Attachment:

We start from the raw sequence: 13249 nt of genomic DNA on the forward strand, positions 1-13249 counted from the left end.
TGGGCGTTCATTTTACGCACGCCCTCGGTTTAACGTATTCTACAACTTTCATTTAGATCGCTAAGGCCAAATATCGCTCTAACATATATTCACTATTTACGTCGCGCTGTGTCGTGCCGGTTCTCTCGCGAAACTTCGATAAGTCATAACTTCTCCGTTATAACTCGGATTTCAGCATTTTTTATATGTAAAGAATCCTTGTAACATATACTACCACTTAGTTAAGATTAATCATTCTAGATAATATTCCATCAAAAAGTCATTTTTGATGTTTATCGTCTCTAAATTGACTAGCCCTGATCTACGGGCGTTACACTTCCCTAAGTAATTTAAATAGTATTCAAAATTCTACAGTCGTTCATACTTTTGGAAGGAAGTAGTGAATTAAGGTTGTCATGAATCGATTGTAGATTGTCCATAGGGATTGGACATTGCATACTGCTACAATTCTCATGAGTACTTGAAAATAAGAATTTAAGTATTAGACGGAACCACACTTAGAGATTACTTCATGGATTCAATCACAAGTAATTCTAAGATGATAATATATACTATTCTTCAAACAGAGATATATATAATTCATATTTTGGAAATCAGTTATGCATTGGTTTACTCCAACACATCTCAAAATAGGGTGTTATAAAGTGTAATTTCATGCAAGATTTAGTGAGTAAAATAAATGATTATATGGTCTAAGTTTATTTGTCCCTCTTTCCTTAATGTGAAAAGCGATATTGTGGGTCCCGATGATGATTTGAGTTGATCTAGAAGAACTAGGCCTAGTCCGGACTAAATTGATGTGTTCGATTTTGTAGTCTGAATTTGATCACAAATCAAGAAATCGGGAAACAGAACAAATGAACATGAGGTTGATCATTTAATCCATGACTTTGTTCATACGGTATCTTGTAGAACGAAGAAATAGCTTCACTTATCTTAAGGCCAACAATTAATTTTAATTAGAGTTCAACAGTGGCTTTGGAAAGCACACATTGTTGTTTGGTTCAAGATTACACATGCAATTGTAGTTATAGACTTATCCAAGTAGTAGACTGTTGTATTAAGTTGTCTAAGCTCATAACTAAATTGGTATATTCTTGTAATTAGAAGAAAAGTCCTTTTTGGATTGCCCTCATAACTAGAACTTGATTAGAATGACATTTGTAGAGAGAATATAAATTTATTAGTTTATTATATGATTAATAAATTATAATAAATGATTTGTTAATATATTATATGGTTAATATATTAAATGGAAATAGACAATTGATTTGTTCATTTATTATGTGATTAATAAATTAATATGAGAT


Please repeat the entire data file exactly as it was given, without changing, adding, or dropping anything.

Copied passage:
We start from the raw sequence: 13249 nt of genomic DNA on the forward strand, positions 1-13249 counted from the left end.
TGGGCGTTCATTTTACGCACGCCCTCGGTTTAACGTATTCTACAACTTTCATTTAGATCGCTAAGGCCAAATATCGCTCTAACATATATTCACTATTTACGTCGCGCTGTGTCGTGCCGGTTCTCTCGCGAAACTTCGATAAGTCATAACTTCTCCGTTATAACTCGGATTTCAGCATTTTTTATATGTAAAGAATCCTTGTAACATATACTACCACTTAGTTAAGATTAATCATTCTAGATAATATTCCATCAAAAAGTCATTTTTGATGTTTATCGTCTCTAAATTGACTAGCCCTGATCTACGGGCGTTACACTTCCCTAAGTAATTTAAATAGTATTCAAAATTCTACAGTCGTTCATACTTTTGGAAGGAAGTAGTGAATTAAGGTTGTCATGAATCGATTGTAGATTGTCCATAGGGATTGGACATTGCATACTGCTACAATTCTCATGAGTACTTGAAAATAAGAATTTAAGTATTAGACGGAACCACACTTAGAGATTACTTCATGGATTCAATCACAAGTAATTCTAAGATGATAATATATACTATTCTTCAAACAGAGATATATATAATTCATATTTTGGAAATCAGTTATGCATTGGTTTACTCCAACACATCTCAAAATAGGGTGTTATAAAGTGTAATTTCATGCAAGATTTAGTGAGTAAAATAAATGATTATATGGTCTAAGTTTATTTGTCCCTCTTTCCTTAATGTGAAAAGCGATATTGTGGGTCCCGATGATGATTTGAGTTGATCTAGAAGAACTAGGCCTAGTCCGGACTAAATTGATGTGTTCGATTTTGTAGTCTGAATTTGATCACAAATCAAGAAATCGGGAAACAGAACAAATGAACATGAGGTTGATCATTTAATCCATGACTTTGTTCATACGGTATCTTGTAGAACGAAGAAATAGCTTCACTTATCTTAAGGCCAACAATTAATTTTAATTAGAGTTCAACAGTGGCTTTGGAAAGCACACATTGTTGTTTGGTTCAAGATTACACATGCAATTGTAGTTATAGACTTATCCAAGTAGTAGACTGTTGTATTAAGTTGTCTAAGCTCATAACTAAATTGGTATATTCTTGTAATTAGAAGAAAAGTCCTTTTTGGATTGCCCTCATAACTAGAACTTGATTAGAATGACATTTGTAGAGAGAATATAAATTTATTAGTTTATTATATGATTAATAAATTATAATAAATGATTTGTTAATATATTATATGGTTAATATATTAAATGGAAATAGACAATTGATTTGTTCATTTATTATGTGATTAATAAATTAATATGAGAT